“In telling you Nik’s story, in telling you the chapters of his life, we will give you reasons for life,” public defender Melisa McNeill said Monday in a Florida courtroom. “That is called mitigation. Mitigation is any reason that you believe that the death penalty is not an appropriate penalty in this case.”
In particular, McNeill highlighted his birth mother’s abuse of drugs and alcohol during his pregnancy, saying Cruz showed signs from a young age of fetal alcohol spectrum disorder and antisocial personality disorder.
“Because Nikolas was bombarded by all of those things, he was poisoned in the womb. Because of that, his brain was irretrievably broken, through no fault of his own,” McNeill said.
If jurors recommend Cruz be death to death, they must be unanimous.
In opening statements Monday, McNeill laid out Cruz’s difficult family life, including his mother’s history of addiction and the death of his adopted parents.
She called Cruz a “damaged and wounded” person and said attorneys plan to show the court disturbing things he said and wrote, his obsessions with guns and devils and even his school shooting “manifesto.”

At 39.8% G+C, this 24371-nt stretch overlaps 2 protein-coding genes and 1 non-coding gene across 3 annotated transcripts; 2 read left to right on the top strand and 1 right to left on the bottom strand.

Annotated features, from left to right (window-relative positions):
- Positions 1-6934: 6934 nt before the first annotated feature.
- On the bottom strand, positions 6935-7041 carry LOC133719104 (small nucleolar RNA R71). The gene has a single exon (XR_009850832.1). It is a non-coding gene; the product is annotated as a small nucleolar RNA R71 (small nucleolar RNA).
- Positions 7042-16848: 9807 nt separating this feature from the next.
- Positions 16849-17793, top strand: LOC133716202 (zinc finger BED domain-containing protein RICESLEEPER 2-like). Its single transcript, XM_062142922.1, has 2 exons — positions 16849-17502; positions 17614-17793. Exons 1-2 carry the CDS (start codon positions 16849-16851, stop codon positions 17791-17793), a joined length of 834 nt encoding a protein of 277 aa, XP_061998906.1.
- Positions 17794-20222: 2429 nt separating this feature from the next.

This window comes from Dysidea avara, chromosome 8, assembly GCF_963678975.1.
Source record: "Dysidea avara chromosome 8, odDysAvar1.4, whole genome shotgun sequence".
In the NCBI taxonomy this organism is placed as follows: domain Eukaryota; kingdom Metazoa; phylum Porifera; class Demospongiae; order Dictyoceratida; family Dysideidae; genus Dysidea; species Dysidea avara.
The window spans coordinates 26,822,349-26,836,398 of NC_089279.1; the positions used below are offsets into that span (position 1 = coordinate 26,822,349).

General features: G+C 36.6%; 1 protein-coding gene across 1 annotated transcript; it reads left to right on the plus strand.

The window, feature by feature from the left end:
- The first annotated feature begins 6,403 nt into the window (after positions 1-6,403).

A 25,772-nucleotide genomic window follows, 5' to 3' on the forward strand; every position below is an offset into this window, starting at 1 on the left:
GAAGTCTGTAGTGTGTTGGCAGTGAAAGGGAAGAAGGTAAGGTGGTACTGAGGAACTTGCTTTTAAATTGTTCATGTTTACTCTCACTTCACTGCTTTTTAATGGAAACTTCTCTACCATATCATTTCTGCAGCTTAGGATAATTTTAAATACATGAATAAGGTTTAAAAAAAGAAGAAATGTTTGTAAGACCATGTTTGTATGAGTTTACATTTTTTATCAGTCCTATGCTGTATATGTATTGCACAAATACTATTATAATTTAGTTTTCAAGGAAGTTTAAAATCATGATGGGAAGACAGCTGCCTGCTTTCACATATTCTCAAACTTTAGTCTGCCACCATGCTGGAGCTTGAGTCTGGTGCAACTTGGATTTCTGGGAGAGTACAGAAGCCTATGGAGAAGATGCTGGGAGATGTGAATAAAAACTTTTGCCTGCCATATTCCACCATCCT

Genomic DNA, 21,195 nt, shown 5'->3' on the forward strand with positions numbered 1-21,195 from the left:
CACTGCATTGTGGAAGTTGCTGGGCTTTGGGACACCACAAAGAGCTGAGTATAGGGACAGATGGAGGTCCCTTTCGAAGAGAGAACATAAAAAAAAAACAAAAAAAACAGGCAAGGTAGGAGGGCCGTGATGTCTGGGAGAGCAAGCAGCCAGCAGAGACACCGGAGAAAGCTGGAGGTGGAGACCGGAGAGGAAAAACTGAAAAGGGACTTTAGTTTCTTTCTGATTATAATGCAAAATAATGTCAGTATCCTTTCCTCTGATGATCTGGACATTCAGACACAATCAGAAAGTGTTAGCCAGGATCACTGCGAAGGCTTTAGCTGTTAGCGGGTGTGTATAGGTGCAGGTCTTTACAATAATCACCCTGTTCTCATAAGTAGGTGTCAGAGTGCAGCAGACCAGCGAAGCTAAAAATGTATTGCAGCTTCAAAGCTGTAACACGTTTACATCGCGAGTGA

“His brain is broken,” she said. “He’s a damaged human being. And that’s why these things happen.”
Cruz had developmental delays early in his childhood, including his difficulty communicating with others. He would bite others, lash out emotionally and was intellectually impaired, McNeill said.
The defense case may include testimony from Cruz’s siblings. Last week, Judge Elizabeth Scherer granted the state’s motion to compel depositions for Zachary Cruz, the gunman’s brother, and Richard Moore, who Zachary currently lives with in Virginia. Zachary Cruz and Richard Moore were ordered by the court to appear September 6 for deposition to “answer each and every question that are posed by the state.”
The defense has said it will not attempt to blame the crime on any third party or anyone except Cruz.
Geography teacher Scott Beigel, 35; wrestling coach Chris Hixon, 49; and assistant football coach Aaron Feis, 37, also were killed, each while running toward danger or trying to help students to safety.
CNN’s Eric Levenson and Dakin Andone contributed to this report.